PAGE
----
Knee bracing is an option for conservative treatment of osteoarthritis, and there is a wide range of off-loading braces designed to achieve pain relief and other health benefits. Several clinical and financial factors influence the prescribing, product selection and payer reimbursement of OA braces. Townsend Design CEO Rick Riley provides his perspective on these factors and current trends related to the use of single and dual hinge OA braces.
How has the market for OA knee bracing evolved over the past 20 years?
The health consequences of decreased physical activity due to OA-related knee pain have increased awareness of the benefits of OA knee braces as conservative treatment prior to surgery. OA bracing technology is designed to shift loading forces away from the damaged side of the knee. The designers of these offloading-type braces have become more focused on patient compliance. Manufacturers have created braces that are less structurally substantial than the initial OA braces designed two decades ago using lightweight, soft conformable materials.
Are there any challenges related to reimbursements for OA bracing technology?
There are established reimbursement codes for OA braces. One interesting challenge for our company is the odd reality that reimbursement for single upright braces is higher than the reimbursement for double upright OA braces. Published studies indicate patients with unicompartmental OA benefit from either wearing single hinge or dual hinge offloading braces. We urged the Centers for Medicare & Medicaid Services (CMS) to set reimbursement at the same level for OA braces, regardless of whether they have one or two hinges. We also felt reimbursement for OA knee braces should be higher than for ligament knee braces because OA braces are fabricated for an older, more complex patient population.
We asked CMS to change the code descriptor for L-1843 and L-1844, which referenced only single hinge braces, to add the words or dual hinge braces with varus/valgus adjustment -- a two-word change. Instead, CMS added two different words to the code descriptor for L-1843 and L-1844. They also added the same two words to the description for the double hinge L1845 and L-1846 codes. They changed the descriptor from with varus/valgus adjustment to with or without varus/valgus adjustment. This decision financially incentivizes use of single upright braces for OA patients and for patients who have ligament instabilities. I don’t know what studies or clinical evidence CMS relied on in determining single-hinge braces are safe and effective for treating instabilities. As a result, Townsend now manufacturers single and dual hinge OA braces.
How do government documentation requirements affect utilization and reimbursement of OA knee braces?
As is the case with all types of medical care, the physician must document the clinical need for an OA brace. It is interesting that physicians must routinely document that a patient has knee instability, otherwise Medicare may not approve reimbursement for an OA brace. In my opinion, there can be degenerative changes to the knee and a need for offloading the damaged compartment even when instability is not an issue. This requirement is confusing and sometimes problematic when the physician fails to note that the patient has instability.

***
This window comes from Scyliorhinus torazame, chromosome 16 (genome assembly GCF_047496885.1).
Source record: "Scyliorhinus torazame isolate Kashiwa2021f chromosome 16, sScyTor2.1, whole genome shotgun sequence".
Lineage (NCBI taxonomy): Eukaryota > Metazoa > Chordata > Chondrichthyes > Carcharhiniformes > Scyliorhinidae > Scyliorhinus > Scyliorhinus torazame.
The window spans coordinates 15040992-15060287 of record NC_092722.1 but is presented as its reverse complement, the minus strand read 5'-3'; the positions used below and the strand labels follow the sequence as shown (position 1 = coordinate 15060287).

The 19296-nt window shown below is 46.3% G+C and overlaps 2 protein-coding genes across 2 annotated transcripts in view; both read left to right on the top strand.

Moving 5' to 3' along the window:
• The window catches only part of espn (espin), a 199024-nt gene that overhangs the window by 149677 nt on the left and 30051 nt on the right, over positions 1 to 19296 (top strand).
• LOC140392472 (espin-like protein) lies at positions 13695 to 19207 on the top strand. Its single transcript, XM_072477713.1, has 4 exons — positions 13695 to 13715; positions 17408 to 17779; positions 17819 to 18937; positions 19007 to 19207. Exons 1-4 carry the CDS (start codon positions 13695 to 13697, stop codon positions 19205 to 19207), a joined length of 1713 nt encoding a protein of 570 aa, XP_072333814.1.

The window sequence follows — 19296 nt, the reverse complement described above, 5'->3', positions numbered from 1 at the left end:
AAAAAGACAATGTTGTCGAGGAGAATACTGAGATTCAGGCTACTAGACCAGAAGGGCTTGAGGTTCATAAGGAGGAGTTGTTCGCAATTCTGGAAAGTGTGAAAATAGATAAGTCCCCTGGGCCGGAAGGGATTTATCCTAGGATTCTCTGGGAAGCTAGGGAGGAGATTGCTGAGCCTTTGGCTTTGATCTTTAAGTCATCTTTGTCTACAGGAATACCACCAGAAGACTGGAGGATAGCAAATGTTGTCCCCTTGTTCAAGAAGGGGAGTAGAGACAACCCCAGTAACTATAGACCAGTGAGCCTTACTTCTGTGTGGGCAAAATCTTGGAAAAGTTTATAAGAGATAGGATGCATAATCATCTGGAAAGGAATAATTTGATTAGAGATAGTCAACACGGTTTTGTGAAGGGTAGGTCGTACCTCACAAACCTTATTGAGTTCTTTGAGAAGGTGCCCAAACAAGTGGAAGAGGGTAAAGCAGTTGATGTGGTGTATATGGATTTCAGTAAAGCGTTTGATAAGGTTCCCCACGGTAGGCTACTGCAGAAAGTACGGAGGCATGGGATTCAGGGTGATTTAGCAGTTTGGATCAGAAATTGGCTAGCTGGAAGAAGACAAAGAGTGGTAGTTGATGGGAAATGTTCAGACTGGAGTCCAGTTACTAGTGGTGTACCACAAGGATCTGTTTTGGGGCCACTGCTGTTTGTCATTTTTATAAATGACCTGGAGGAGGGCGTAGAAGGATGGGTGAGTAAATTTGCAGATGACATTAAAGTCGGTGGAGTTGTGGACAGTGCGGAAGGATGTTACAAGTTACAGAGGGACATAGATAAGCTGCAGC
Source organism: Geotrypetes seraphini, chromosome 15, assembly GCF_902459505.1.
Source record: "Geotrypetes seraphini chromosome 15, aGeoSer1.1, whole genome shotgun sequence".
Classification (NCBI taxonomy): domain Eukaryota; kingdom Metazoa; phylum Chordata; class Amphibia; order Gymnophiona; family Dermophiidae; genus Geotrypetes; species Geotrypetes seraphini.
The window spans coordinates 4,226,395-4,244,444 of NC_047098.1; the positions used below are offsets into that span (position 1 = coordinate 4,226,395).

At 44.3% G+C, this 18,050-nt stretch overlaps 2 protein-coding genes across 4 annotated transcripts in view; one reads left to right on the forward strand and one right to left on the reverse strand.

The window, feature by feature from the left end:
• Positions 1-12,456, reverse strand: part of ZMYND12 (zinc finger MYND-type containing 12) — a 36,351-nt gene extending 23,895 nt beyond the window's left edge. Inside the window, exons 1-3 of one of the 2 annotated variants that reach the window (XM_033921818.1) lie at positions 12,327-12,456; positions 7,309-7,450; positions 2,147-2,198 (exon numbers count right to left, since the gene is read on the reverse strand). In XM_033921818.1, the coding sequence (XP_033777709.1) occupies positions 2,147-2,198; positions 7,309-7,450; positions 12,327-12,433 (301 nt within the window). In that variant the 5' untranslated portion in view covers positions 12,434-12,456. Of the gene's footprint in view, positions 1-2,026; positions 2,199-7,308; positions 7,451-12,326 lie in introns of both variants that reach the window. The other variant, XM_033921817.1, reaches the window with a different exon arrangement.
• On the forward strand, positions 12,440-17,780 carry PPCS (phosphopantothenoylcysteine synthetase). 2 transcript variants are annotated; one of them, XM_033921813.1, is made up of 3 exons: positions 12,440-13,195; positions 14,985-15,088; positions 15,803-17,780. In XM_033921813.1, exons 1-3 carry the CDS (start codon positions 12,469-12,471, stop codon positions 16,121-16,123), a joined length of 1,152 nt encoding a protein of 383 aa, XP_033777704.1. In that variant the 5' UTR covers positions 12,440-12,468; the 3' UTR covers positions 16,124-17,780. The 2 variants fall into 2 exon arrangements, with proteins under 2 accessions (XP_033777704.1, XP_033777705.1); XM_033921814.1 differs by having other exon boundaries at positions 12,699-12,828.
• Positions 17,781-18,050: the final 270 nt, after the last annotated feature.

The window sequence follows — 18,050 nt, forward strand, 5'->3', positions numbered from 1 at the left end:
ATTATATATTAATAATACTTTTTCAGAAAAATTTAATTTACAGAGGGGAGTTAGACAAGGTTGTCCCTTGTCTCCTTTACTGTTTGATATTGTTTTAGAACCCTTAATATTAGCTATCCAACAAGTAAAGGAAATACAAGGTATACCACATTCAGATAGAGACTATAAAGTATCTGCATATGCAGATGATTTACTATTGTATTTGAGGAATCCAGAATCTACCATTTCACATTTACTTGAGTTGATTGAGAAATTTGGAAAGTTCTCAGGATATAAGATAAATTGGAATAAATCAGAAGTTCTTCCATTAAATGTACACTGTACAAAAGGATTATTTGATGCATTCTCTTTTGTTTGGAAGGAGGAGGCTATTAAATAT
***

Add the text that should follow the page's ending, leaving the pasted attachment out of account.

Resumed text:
Is knee bracing considered a basic standard of care for OA patients?
I think bracing is a basic standard of care, especially since Medicare now requires conservative treatment prior to surgery. However, the American Academy of Orthopedic Surgeons (AAOS) took a neutral position several years ago about the benefits of OA braces, even though there are numerous studies that provide clear evidence of pain relief, increased mobility and other health and quality-of-life enhancements for patients who are prescribed a brace. Meanwhile, other organizations such as the Osteoarthritis Research Society International (OARSI) endorse bracing as conservative, nonsurgical treatment for OA.
Many orthopedic surgeons not only prescribe OA knee braces, they are also dispensing and billing Medicare for OA braces. It is interesting that AAOS hasn’t validated the clinical decisions of orthopedic surgeons who are routinely prescribing and dispensing OA knee braces.
What is the future of OA knee bracing from the perspectives of patients, providers and payers?
The World Health Organization has identified OA as a significant worldwide health issue. As knee pain increases, patients often become less active and their general health can be negatively impacted by secondary medical complications. Obesity, diabetes and heart disease are among the medical conditions that are exacerbated by OA.
An independent study conducted by Stony Brook University of the Townsend Rebel Reliever demonstrated the brace reduced loading forces by an average of 36%. This study was published in two medical journals and presented at several conferences. Patients walked farther with less pain, had increased muscle function in both legs and experienced statistically significant improvements to their quality of life. The patients experienced significant health benefits.
I also know OA braces are an effective treatment for knee pain from personal use. By wearing OA braces after several knee surgeries, I was functionally mobile for two decades before having both knees replaced. OA braces work better for some patients than others. Choosing a brace that is compatible with the patient’s clinical condition and lifestyle helps improve compliance and optimizes outcomes.
Hopefully, providers and payers will allow more patients to wear an OA brace as a precursor to surgery, enabling patients to maintain a higher activity level and realize other health benefits.
Rick Riley is CEO of Townsend Design, which designs, fabricates and distributes orthopedic braces and medical devices that enhance mobility and function for patients who have experienced injuries and physical disabilities.